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Drunk on God

Rev. Anthony T. Livolsi
May 15 2016


Here is what Christianity is not, what Christianity was never meant to be: respectable. We may have fooled the world once, may even have fooled ourselves, playing the part of pillars of the community – soccer moms and company men, people with good morals and good manners; our churches may have passed once for dispensaries of vague, inoffensive religious sentiment, but the word is out. The word is out about us, about us Christians: we are … kind of crazy. We have always been this way; it is in our DNA to be different. Jesus was a strong flavor, and he said himself that there is no such thing as low-sodium faithfulness. To follow him never was and never will be to fit in. The first disciples knew this. They did. There they were, minding their own business, not bothering anybody – when God happened to them. Specifically, the Spirit of God happened to them, came at them, came upon them. One minute, they are just sitting around in someone’s living room, and the next thing you know, out of the clear blue, the tchotchkes and the dishes in the china cabinet start rattling. The wind howls and the earth heaves and their hearts tremble. Everything shakes and breaks. Everything in them shakes and breaks. It is an ordeal on the order of ‘Toto, we’re not in Kansas anymore’, only it is not a strange, distant wonderland they are swept off to. God happens to them, the Holy Spirit happens to them, and what they come to see and to experience is that the world as they had always known is its own kind of Oz. And they come to see and to experience themselves as outsiders in it.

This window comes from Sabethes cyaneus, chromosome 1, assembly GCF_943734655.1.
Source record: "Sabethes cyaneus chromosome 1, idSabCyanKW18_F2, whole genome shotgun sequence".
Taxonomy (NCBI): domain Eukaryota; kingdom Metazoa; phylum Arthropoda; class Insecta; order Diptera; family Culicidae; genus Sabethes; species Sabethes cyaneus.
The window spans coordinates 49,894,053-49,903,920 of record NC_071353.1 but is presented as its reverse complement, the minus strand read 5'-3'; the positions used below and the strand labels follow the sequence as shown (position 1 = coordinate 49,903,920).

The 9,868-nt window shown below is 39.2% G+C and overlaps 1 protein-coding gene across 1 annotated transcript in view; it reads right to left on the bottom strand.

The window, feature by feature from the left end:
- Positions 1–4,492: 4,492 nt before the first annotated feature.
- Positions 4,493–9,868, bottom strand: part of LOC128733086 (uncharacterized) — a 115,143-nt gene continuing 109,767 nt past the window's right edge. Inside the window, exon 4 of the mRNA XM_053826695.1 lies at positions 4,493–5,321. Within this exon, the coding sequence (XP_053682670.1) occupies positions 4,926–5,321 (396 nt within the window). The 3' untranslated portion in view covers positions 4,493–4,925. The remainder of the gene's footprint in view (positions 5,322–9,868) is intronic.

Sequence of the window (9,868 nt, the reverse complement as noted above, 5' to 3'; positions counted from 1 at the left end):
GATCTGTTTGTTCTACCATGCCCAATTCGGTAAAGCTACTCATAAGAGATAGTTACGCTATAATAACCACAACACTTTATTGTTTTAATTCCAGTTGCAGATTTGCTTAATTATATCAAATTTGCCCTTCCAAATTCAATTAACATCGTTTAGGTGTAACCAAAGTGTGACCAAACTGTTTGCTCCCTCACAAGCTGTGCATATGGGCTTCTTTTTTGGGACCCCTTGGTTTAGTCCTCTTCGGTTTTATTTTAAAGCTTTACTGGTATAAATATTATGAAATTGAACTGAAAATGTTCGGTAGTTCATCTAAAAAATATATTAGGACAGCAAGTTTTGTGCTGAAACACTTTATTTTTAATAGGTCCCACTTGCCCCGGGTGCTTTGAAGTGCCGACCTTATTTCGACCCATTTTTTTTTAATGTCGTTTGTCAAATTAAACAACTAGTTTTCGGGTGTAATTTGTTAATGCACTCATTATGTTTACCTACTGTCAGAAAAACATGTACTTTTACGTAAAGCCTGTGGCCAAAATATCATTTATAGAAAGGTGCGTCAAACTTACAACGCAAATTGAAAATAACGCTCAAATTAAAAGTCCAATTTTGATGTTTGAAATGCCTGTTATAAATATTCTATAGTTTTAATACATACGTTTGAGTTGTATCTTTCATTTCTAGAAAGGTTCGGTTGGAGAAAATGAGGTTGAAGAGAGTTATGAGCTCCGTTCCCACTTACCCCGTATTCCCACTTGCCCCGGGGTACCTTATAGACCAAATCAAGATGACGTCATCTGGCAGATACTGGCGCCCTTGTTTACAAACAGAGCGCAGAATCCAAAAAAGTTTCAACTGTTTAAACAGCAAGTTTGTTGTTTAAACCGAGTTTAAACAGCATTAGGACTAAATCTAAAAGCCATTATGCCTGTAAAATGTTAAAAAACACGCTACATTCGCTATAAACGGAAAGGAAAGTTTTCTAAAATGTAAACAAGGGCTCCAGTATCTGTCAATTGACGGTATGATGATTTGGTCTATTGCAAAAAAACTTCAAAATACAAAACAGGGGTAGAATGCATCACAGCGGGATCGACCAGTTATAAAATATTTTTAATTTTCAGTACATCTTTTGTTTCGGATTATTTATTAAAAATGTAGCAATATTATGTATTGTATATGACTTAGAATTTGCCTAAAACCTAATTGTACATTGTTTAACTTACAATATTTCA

God happened to them, the Holy Spirit happened to them, and almost immediately these disciples found themselves on the wrong side of everybody who was anybody. God had gotten a hold on them, and at once, the fledgling church fell afoul of the powers-that-be. Public opinion tanked. God happened to them, the Holy Spirit happened to them – but for what their neighbors and their families and their old friends from high school and the guy in the next cubicle over could see, they were off their rockers. ‘Others sneered and said, “They are filled with new wine,”’ is how the scriptures put it. The Greek word there for ‘new wine’ – or some translations opt for ‘sweet wine’ – is gleukos, from which we get our word glucose. The wine is sweet because it is new, and you know it’s new because it’s sweet, because it’s still sweet – which is to say that the wine is as of yet unfermented; it’s Welch’s. That’s the gist of the joke. That’s the point of the put-down. The jeering crowd thinks the disciples are drunk on grape juice, thinks that they are dolts, twice over! Not only are these first Christians making clowns of themselves, but it is all in their heads in any case. Their foolishness is fueled by fantasy. So some said.